2018-09-18 18:00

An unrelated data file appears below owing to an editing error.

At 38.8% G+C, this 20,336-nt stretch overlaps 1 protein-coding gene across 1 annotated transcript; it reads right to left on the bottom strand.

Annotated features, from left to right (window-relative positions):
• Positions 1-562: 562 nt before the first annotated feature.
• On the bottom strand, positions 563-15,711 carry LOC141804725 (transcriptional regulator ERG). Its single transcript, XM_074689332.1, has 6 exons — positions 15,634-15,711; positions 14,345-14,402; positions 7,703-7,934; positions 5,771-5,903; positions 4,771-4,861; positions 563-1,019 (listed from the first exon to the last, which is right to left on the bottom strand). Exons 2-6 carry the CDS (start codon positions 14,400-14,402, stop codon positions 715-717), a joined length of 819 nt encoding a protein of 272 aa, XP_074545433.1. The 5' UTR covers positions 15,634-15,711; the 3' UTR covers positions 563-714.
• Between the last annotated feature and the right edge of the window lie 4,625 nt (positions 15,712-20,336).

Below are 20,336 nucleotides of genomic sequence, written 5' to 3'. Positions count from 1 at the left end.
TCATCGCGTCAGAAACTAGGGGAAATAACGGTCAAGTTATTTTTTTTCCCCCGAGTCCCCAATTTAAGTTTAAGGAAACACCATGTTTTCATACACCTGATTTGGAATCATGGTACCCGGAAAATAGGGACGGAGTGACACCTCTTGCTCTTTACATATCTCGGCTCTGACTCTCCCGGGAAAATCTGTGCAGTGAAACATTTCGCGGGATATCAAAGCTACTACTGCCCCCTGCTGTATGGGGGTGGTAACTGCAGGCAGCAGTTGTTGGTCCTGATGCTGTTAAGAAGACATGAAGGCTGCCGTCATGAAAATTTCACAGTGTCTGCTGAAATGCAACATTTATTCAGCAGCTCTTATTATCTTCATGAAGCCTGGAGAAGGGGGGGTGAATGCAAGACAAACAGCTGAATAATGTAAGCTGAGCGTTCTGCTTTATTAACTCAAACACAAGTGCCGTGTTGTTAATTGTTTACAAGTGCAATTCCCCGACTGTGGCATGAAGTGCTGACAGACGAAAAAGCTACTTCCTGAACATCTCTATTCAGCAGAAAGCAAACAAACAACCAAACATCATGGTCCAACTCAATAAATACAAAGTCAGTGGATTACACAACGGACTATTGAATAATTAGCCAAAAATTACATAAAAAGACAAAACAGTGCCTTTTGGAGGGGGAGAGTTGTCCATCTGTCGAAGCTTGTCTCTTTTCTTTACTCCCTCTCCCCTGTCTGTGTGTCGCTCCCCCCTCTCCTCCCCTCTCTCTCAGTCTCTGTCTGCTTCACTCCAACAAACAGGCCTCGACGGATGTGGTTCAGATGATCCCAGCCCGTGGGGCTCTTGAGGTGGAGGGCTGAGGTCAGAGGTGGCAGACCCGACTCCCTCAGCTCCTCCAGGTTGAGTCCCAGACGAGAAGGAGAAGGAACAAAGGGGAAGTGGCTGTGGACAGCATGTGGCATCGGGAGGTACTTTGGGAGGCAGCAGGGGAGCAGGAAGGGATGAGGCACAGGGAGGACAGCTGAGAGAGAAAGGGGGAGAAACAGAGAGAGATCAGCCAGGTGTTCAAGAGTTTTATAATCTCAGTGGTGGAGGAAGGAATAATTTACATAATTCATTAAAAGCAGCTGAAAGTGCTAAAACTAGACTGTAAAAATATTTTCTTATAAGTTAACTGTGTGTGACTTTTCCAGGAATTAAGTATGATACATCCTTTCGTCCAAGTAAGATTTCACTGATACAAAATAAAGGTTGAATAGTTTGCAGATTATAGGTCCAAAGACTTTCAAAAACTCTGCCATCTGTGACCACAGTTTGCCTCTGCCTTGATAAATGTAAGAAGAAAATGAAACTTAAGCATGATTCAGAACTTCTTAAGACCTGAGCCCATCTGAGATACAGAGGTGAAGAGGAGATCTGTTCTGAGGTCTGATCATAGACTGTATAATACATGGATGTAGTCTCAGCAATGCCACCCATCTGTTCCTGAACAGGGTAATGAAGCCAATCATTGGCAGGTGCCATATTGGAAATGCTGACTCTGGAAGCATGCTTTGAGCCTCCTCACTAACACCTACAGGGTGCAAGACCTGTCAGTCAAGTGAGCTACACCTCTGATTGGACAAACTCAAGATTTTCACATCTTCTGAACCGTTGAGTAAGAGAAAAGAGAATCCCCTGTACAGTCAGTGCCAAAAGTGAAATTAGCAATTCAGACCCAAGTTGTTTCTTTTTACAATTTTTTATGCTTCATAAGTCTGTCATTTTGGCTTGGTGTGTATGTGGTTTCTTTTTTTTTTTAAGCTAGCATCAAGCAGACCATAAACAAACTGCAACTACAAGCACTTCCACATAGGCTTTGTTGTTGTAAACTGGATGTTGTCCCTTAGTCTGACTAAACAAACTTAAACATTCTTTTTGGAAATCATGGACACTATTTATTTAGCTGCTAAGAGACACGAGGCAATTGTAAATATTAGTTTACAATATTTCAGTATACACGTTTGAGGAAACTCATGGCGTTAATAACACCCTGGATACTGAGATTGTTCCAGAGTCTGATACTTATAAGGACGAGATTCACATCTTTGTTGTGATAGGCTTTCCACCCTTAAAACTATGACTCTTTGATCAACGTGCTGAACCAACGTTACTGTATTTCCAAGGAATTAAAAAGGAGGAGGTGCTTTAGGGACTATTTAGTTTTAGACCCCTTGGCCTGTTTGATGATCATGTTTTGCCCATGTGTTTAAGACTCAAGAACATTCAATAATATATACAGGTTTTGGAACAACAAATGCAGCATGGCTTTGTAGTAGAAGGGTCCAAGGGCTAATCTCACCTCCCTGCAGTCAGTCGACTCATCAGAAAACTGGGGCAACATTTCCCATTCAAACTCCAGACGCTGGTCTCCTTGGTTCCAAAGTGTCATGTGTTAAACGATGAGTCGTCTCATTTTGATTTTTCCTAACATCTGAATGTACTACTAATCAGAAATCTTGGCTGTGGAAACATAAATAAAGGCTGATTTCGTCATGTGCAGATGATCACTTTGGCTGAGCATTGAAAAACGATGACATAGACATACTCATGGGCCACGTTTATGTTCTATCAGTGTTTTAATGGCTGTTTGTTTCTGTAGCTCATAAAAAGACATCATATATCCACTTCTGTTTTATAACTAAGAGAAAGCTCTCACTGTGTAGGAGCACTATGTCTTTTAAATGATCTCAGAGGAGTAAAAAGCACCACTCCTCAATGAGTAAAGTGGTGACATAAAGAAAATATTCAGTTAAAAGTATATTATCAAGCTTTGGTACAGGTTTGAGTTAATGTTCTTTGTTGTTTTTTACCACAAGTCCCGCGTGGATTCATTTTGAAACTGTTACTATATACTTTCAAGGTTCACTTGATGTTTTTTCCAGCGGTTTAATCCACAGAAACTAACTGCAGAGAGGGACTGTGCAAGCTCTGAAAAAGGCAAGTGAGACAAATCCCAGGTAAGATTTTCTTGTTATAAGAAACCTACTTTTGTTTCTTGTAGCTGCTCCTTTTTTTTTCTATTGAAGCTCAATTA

Status updates below. Review to follow soon. Likely THE review of this book has already been written by a friend here on goodreads:Read. This. Book.Page 270 of 336There is no horror story that can come close to reeking of hell that permeates every everything here. The disintegration of a child and a child woman who morphs in and out of other-imposed and self-imposed desecration, denigration, demonization, and dominatrix-ation of herself and at times others. The words alternately scream at me and whisper to me. I am depleted and haunted.— Feb 12, 2014 02:44PM Tiger, Tiger: A Memoir1 like · like flagPage 240 of 336We see how truly twisted and entangled and complicated the characters are singly and together. What we see and read is raw and wretched. I also find myself being seduced at times but then recognizing the sickness that pervades everything. wow!— Feb 09, 2014 07:18AM Tiger, Tiger: A MemoirPage 240 of 336Very complex book on so many levels. I think part of that may be because we are seeing how sick and weak and terrifying, and more, all of these characters are in absolutely clear relief. I can only read this slowly and a bit at a time. That's not because of the subject matter. It is because of how all is laid bare right in front of our eyes. Everything is stripped away here to the bare bones.— Feb 09, 2014 07:17AM Tiger, Tiger: A MemoirPage 200 of 336Watching this unfold is horrible, but extraordinary character development, setting, and oh the writing. I'm HERE because I HAD to take a break. I've read a lot about sexual, psychological, & mental abuse of children but this one is different. What's happening is so hard to take but the writing is fluid gold and I'm being swept up and swept away.— Feb 08, 2014 05:50PM Tiger, Tiger: A MemoirPage 160 of 336This predator is so smooth. Perfect dynamics not created by this predator are leading the prey right into...Subtle manipulation leading to blurry to clear to blurry reality...— Feb 08, 2014 02:32PM Tiger, Tiger: A MemoirPage 80 of 336Fascinating and sickening to watch everything unfold."I also read that spending time with a pedophile can be like a drug high. There was this girl who said it’s as if the pedophile lives in a fantastic kind of reality, and that fantasticness infects everything. Kind of like they’re children themselves, only full of the knowledge that children don’t have. Their imaginations are stronger than kids’ and they can build realities that small kids would never be able to dream up. They can make the child’s world… ecstatic somehow. And when it’s over, for people who’ve been through this, it’s like coming off of heroin and, for years, they can’t stop chasing the ghost of how it felt. One girl said that it’s like the earth is scorched and the grass won’t grow back. And the ground looks black and barren but inside it’s still burning.” - the preyYou will know who the prey is when you read this book. Or is there more than one?― Margaux Fragoso, Tiger, Tiger: A Memoir